Hollywood's Fate in China
"Fate of the Furious" did well in both China and the U.S.; isn't animated; and isn't based on a comic book series.
That appears to make the eighth installment in the "Fast and Furious" action franchise unusual. Not quite.
Only three Hollywood movies that ranked in China's top 10 last year also appeared in the U.S. top 20, according to data from BoxOfficeMojo.com. They fell into two categories: Animated ("Zootopia," "Kung Fu Panda 3") or based on a comic book franchise ("Captain America: Civil War.")
Yet the list of the highest-grossing films in the U.S. is dominated by these same characteristics. What that tells you is that American audiences love Hollywood's animated and comic book productions, and so do those in China.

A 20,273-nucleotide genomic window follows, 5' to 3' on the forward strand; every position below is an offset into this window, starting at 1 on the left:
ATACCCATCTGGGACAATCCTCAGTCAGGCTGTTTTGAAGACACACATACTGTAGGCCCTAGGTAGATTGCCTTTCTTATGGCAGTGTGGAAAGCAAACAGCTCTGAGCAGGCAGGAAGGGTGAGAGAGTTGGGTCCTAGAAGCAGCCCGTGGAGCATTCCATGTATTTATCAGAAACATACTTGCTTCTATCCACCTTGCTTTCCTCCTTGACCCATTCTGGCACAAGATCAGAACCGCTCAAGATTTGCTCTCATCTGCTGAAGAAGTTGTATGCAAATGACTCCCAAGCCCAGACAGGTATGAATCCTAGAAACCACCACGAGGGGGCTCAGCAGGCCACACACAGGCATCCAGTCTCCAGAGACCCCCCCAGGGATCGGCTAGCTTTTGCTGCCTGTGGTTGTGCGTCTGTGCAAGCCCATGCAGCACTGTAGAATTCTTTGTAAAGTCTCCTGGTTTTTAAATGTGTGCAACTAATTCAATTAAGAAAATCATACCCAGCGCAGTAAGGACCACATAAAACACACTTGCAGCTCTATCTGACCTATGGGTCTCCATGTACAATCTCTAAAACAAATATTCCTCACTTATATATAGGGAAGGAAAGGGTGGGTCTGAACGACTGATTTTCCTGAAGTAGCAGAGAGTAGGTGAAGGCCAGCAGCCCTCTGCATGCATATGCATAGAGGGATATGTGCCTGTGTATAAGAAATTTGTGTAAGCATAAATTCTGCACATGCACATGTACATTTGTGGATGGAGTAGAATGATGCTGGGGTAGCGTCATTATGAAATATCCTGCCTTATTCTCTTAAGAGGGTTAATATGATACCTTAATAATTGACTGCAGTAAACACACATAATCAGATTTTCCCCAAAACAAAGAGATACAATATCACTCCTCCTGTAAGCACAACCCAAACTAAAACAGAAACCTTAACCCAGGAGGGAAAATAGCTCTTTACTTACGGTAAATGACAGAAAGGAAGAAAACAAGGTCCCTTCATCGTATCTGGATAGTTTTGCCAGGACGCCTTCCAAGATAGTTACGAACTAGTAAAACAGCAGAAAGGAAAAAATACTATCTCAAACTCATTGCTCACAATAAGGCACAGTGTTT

The most famous example of Hollywood going off-script was "The Great Wall," a China-U.S. co-production starring Matt Damon that did well in one market, bombed in the other, and ended up losing money. 1
Despite industry elites fawning over them at awards season ("The Great Wall" is not an example of that), original, innovative and live-action stories tend to underperform, especially in the U.S.
Then there's "Fate." While it's neither animated nor comic-book-based, it is part of an extremely familiar series with an extremely familiar star. If actors were franchises, Vin Diesel would be the business school case study. It's no coincidence that the other movie doing well in both markets this year -- "xXx: The Return of Xander Cage" -- stars the same dude. And the hottest movie in China so far this year, "Kung Fu Yoga," stars Jackie Chan, himself Asia's top franchise.
With no disrespect to Messrs Diesel and Chan, these aren't roles that stretch their thespian range. And that's the point. Whether it's Diesel, Chan, Marvel or DC Comics, the thing that unites both Chinese and U.S. audiences is familiarity.
That means all producers need to remember in order to crack both markets is: Stick to the script.
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